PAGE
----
Limit Access to Rooms
When you first bring your puppy home, limit access to other rooms. You’ll want to give your furry friend a safe space to feel comfortable and snuggle with you when he’s ready for some attention. In addition, having only one room to explore will make it easier for him to settle in without getting distracted by new sights and smells. It also means you won’t have to worry about him getting underfoot while trying out the couch or hopping on the kitchen countertop.
While some puppies are content just hanging out with their littermates in their room, others may be more interested in exploring than eating. If yours falls into this latter category, try putting the food bowl in another room, so it has an incentive to eat and run around after finishing the meal each day.
Have a Crate Available
A crate is an excellent place for your puppy to retreat when he needs some alone time or when you need to keep him away from other pets and children. A crate can also help you train your puppy not to make messes in the house since dogs often have accidents while playing around. Plus, if you are gone for long periods during the day, have a reliable place for your dog where he is safe and comfortable while you’re gone.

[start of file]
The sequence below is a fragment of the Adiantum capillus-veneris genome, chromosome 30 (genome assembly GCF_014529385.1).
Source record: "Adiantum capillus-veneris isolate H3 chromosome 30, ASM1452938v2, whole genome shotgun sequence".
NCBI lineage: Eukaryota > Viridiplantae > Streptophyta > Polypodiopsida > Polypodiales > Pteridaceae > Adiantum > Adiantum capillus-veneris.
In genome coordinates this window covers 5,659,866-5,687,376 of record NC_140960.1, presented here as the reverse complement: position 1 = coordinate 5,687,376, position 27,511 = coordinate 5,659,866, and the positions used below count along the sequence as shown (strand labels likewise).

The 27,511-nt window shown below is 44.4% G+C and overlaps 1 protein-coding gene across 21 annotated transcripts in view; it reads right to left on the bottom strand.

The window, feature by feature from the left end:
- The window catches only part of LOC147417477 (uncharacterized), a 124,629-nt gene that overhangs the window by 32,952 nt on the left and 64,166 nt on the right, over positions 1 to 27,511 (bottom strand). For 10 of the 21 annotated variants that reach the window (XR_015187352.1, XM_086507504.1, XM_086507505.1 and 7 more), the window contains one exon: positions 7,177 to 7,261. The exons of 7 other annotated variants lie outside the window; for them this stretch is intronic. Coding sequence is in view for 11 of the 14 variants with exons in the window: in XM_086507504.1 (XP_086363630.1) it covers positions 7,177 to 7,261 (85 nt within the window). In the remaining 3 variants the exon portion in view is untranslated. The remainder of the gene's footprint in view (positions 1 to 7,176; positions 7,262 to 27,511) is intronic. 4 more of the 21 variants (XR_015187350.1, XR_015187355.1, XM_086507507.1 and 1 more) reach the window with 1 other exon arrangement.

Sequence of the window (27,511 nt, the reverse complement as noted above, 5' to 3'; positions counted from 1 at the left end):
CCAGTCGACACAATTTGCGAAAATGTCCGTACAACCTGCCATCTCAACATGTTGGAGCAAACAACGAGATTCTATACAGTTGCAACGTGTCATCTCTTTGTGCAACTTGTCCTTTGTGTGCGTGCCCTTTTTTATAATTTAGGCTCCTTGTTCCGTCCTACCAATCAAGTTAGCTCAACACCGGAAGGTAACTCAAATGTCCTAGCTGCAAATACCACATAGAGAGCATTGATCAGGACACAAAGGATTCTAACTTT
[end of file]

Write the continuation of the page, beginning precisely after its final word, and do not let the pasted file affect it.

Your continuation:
As any dog owner will tell you, puppies are a lot of work. They can make a mess of your apartment in a matter of days if you’re not prepared. So ensure you have cleaning supplies on hand to be ready when accidents happen. Keep them set for clean-up of your puppy at least once or twice per week, which it needs. You’ll also want to keep some chewing toys around for your puppy, as when they get bored, they start chewing on things like furniture it shouldn’t.
Adapting to New Home
Now that you have your new puppy, what’s next? Like any other new addition to the family, there are things you need to do to help him adapt and feel comfortable in his new home. The most important thing is to give him plenty of love and attention. It will help him learn how much fun he can have playing with toys and exploring the house with you by his side. Your puppy will also need some basic training to know how to behave in social settings like a dog park or walk on a leash. It’s crucial as they may not know when it’s okay for them to be around other pets which may not be friendly.
The first step is getting everything ready before bringing them into their new home, so they don’t get confused about where they are. Make sure all furniture has been moved out of reach of puppies because these sharp teeth can easily chew through wood, including expensive tables made from solid oak. You might also want to invest in childproofing products like gates to safeguard them.
Dogs Need Special Care
We hope this article has given you the knowledge to start your pet prep. If you’ve taken our advice and made preparations ahead of time, congratulations, you’re ready to welcome your new pup home. But if not, don’t panic; there’s still time to get prepared before they arrive. Remember that every dog is different and needs special care, so ensure you can provide what’s best for your furry friend.